Wir müssen wissen, wir werden wissen. (German for We must know, we will know. A quote from the great mathematician David Hilbert.)
I'm from Tainan City, Taiwan.
Below are my interested areas:
Quite a few years of my life have been devoted to the study of pure mathematics. I was particularly interested in the construction of number systems when I was a university student, fascinated by proofs and rational thinking. The essence of mathematical proofs, at least in my opinion, is the simple logic that even governs our rational thoughts. That's why I specialized in logic.
My interest in logic was even reinforced upon knowing the famous Gödel's Incompleteness Theorems, which say that any consistent axiomatization of arithemtics developed in the framework of first-order logic that includes Peano's arithmetics has an unprovable true statement and that an instance of this statement is, quite intriguingly, the consistency which asserts the whole system of (first-order) arithmetic itself contains no contradiction. (For a more detailed description, see Wikipedia.) The theorems are often regarded as a definitive refutation to Hilbert's Program.
What's even more interesting is that the theorems are closely related to the well-known Undecidability of the Halting Problem in computation theory. This shouldn't be so surprising as, from the hindsight, the concept of a (formal) mathematical proof is essentially that of a computation/program, which is manifested in that the technique of encoding as natural numbers (a technique known as Gödel numbering) is utilized in both Gödel's results (proofs as numbers) and the undecidability of the Halting Problem (programs as numbers).
In fact, the idea of identifying programs as proofs is formulated as Curry-Howard Isomorphism, the fundamental of the area Automated Theorem-Proving. An implementation for this is the functional programming language, Agda.
On the other hand, the study of mathematical logic is traditionally divided into 4 subfields, Proof Theory, Model Theory, Computability Theory (also termed Recursion Theory) and Set Theory. While model theory is concerned with all mathematical structures in general (and infinite structures in particular), a specialized area Finite Model Theory is limited to the investigation of finite structures and thus has many applications in the research of Theoretical Computer Science, Database Theory and Combinatorics.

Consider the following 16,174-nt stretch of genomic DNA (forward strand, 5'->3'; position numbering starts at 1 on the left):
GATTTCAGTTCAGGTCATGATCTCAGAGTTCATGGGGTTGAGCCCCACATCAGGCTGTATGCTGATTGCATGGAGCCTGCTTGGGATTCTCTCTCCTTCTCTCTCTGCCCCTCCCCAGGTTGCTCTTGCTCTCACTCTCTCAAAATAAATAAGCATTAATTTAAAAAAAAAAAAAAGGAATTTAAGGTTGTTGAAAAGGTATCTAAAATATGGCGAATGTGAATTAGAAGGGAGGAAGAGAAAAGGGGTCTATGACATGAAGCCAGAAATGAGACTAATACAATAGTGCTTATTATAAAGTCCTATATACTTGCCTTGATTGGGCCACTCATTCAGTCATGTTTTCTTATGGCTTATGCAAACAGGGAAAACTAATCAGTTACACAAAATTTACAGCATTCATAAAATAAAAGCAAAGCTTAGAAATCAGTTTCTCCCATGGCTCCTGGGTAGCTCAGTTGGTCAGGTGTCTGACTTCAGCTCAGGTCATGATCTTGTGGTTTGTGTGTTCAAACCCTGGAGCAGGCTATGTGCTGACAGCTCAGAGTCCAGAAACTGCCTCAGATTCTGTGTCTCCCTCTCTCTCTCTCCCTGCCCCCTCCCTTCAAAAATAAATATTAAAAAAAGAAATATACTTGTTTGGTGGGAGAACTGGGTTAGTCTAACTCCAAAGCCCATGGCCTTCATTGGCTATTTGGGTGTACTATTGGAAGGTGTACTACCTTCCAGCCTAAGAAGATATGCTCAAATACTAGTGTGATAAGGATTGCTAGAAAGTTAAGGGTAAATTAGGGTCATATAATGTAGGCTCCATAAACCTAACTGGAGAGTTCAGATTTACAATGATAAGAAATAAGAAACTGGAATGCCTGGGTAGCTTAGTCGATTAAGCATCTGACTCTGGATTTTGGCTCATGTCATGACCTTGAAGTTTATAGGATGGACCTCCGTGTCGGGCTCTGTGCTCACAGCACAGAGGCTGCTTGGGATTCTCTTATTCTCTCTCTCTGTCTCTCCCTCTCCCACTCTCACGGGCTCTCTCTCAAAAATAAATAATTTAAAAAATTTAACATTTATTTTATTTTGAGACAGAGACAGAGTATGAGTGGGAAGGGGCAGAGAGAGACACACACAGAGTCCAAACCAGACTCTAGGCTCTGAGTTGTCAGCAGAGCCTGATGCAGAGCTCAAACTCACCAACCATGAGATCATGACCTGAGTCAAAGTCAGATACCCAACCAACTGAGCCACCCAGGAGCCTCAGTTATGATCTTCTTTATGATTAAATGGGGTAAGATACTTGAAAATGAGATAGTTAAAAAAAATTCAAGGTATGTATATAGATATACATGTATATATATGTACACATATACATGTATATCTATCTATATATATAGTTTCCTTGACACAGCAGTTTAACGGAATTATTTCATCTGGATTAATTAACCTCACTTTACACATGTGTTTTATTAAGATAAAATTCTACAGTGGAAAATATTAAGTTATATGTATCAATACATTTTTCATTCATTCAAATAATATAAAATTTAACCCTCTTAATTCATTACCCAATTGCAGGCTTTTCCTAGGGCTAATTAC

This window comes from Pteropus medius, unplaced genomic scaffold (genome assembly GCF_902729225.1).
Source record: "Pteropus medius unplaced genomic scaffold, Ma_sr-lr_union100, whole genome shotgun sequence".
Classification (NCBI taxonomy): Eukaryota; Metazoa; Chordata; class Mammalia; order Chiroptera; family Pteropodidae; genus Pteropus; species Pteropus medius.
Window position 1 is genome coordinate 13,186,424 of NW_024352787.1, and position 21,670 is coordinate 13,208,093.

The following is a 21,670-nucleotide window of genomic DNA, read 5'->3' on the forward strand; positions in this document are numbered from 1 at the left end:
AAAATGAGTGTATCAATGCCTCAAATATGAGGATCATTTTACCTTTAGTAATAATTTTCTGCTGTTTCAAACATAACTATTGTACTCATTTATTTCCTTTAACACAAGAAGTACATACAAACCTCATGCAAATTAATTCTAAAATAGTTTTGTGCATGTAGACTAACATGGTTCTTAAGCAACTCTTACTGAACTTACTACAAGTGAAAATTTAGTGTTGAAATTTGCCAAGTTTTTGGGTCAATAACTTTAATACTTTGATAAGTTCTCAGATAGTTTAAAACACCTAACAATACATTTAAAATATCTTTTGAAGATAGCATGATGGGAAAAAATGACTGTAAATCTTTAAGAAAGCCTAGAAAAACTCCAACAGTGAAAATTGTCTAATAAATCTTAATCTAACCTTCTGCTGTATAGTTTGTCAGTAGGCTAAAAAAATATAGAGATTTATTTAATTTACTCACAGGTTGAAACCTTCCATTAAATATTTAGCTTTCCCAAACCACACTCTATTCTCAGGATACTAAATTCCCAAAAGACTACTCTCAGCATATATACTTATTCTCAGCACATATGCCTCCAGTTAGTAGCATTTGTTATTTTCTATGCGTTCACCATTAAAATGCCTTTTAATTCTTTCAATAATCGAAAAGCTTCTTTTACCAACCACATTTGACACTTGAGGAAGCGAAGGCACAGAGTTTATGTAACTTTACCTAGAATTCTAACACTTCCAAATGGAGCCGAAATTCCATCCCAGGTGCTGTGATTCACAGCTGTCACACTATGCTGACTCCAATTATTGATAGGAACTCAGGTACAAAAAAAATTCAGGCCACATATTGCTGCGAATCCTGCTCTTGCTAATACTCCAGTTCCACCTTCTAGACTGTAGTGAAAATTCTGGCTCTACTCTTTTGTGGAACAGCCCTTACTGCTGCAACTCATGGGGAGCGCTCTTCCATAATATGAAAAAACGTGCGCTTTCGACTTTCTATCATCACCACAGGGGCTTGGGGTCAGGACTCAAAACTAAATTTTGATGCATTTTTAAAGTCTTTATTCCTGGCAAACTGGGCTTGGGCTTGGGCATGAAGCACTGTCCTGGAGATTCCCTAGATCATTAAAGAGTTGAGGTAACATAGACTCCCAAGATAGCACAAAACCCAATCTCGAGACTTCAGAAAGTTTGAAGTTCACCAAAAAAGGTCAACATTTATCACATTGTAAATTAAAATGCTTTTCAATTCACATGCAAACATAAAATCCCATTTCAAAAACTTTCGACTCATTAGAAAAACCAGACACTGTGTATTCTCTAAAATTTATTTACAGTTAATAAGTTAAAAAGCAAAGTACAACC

There have been a wide range of open problems in finite model theory, and I'm particularly interested in the so-called Dichotomy Conjecture (assuming P ≠ NP):
So far, only some special cases of this conjecture have been settled. I hope that, under the guidance of my advisor, Professor Phokion Kolaitis, I can make some satisfying contributions to the solution of the conjecture.
Articles and papers concerning finite model theory can be found at LICS Conference (ACM/IEEE Symposium on Logic in Computer Science).
As mentioned above, I was specialized in the field of mathematical logic. The material I used to teach myself logic is the textbook Mathematical Logic, 2nd edition, by H.-D. Ebbinghaus, J. Flum and W. Thomas (see Amazon). I have attempted all exercises in this book and included the solutions as well as some notes and ideas in a PDF document. If you are also interested in this material or in my document, please send me an email. (This PDF document is going to be submitted to my GitHub, though.)
I like biking and swimming for sports and listening to popular music to relax in my leisure time. I also love traveling during longer vacations. In addition to the US, I have been to Hong Kong and Japan. I'm particularly fascinated by Japanese culture, although regrettably I cannot speak Japanese. :-P